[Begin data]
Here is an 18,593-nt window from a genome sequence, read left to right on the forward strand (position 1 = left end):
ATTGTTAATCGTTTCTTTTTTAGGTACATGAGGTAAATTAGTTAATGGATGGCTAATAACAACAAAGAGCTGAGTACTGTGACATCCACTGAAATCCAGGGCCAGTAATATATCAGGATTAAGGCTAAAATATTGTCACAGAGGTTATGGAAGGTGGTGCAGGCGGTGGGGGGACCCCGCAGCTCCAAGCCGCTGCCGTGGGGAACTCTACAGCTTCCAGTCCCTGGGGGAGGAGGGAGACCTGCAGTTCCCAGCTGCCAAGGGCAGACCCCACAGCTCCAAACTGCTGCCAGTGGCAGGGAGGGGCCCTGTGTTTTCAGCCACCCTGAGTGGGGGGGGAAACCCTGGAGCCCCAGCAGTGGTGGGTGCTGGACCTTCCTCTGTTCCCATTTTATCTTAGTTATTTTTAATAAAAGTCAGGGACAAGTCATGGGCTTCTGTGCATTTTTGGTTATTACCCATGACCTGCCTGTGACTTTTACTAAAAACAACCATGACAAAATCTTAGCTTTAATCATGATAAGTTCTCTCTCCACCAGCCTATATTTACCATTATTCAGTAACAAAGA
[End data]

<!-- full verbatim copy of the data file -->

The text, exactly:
Here is an 18,593-nt window from a genome sequence, read left to right on the forward strand (position 1 = left end):
ATTGTTAATCGTTTCTTTTTTAGGTACATGAGGTAAATTAGTTAATGGATGGCTAATAACAACAAAGAGCTGAGTACTGTGACATCCACTGAAATCCAGGGCCAGTAATATATCAGGATTAAGGCTAAAATATTGTCACAGAGGTTATGGAAGGTGGTGCAGGCGGTGGGGGGACCCCGCAGCTCCAAGCCGCTGCCGTGGGGAACTCTACAGCTTCCAGTCCCTGGGGGAGGAGGGAGACCTGCAGTTCCCAGCTGCCAAGGGCAGACCCCACAGCTCCAAACTGCTGCCAGTGGCAGGGAGGGGCCCTGTGTTTTCAGCCACCCTGAGTGGGGGGGGAAACCCTGGAGCCCCAGCAGTGGTGGGTGCTGGACCTTCCTCTGTTCCCATTTTATCTTAGTTATTTTTAATAAAAGTCAGGGACAAGTCATGGGCTTCTGTGCATTTTTGGTTATTACCCATGACCTGCCTGTGACTTTTACTAAAAACAACCATGACAAAATCTTAGCTTTAATCATGATAAGTTCTCTCTCCACCAGCCTATATTTACCATTATTCAGTAACAAAGA